MUMBAI (Reuters) – The Asian Investment Bank in Infrastructure (AIIB) backed by China should multiply ten-fold loans in two years to help the region meet its investment needs faster, said Prime Minister Narendra Modi at the third annual meeting of the multilateral lender in Mumbai.
To date, the AIIB's loan portfolio amounts to $ 4 billion, but by 2020 the figure should rise to $ 40 billion, and by 2025 it should rise to $ 100 billion, Modi said.
AIIB started operating in January 2016, having been chosen by Beijing as an alternative to other multilateral lenders such as the World Bank and the Asian Development Bank. It has 87 members, a capital base of $ 100 billion, and has approved 25 projects in a dozen countries so far.
Despite the rivalry between China and India, New Delhi has received most of the funds from AIIB so far, about $ 1.3 billion.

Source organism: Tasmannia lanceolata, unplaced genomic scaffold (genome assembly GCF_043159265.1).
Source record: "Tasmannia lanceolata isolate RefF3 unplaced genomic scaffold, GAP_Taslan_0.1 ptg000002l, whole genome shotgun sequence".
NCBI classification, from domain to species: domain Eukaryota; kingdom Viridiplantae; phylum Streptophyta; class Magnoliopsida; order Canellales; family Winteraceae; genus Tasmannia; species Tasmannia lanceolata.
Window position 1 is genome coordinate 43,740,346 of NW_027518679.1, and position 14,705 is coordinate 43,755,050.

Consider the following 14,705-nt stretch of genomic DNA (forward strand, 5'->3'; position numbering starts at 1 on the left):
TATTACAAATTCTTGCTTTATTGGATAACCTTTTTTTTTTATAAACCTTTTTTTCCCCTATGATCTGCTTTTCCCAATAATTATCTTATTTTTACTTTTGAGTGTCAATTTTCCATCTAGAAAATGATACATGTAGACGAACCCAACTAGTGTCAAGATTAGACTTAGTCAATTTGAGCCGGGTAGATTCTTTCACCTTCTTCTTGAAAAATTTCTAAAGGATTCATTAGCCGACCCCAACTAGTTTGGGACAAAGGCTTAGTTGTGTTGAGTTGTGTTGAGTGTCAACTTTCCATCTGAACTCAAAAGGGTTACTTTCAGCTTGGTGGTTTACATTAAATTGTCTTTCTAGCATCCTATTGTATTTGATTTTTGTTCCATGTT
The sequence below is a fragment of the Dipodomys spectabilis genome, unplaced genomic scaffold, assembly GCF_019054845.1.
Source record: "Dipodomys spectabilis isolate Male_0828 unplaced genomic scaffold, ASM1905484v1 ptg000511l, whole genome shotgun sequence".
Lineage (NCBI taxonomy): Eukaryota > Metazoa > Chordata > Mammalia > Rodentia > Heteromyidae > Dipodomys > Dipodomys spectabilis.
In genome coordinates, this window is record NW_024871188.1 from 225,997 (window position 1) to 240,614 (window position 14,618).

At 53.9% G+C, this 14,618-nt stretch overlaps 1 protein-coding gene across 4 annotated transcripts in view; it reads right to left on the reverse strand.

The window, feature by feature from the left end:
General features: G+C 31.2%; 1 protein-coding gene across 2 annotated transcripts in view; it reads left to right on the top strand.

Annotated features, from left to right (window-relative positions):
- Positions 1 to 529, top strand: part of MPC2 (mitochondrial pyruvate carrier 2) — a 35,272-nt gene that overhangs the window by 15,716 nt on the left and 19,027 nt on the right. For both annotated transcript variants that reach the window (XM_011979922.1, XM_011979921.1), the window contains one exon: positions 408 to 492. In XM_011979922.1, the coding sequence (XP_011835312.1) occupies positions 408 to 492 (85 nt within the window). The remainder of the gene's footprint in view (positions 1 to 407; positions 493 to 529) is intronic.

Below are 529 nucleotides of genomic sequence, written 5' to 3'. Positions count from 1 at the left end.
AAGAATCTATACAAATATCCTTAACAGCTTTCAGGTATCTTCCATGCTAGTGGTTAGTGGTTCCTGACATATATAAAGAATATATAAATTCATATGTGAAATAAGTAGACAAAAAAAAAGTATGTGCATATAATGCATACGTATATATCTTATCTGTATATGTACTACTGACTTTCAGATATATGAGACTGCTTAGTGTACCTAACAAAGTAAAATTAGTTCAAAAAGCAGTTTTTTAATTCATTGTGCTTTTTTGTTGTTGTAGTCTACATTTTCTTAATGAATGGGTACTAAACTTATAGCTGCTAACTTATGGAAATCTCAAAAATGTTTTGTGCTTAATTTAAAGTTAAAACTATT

In addition to disputes along stretches of a 3,500-km (2,200-mile) border – the two fought a brief border war in 1962 – Asian giants fought over China's "Belt and Road" infrastructure initiative.
India has signaled concern over China's large commercial and transportation plan, since a chain runs through Kashmir administered by Pakistan, which India claims. Many "Belt and Road" projects are supported by the Chinese state banks and the AIIB.
However, at a summit meeting in April, Modi and Chinese leader Xi Jinping agreed to start a new chapter in their relationship.
Modi said that finding resources to improve infrastructure in developing countries was a challenge and that multilateral institutions, including AIIB, can play a "central role" in helping to raise resources.
The president of AIIB, Jin Liqun, said that between now and 2030, Asia's investment in infrastructure should increase to $ 2 billion a year, almost triple than in the past.
"This is a huge challenge," he said.
Information from Suvashree Dey Choudhury; Editing by Simon Cameron-Moore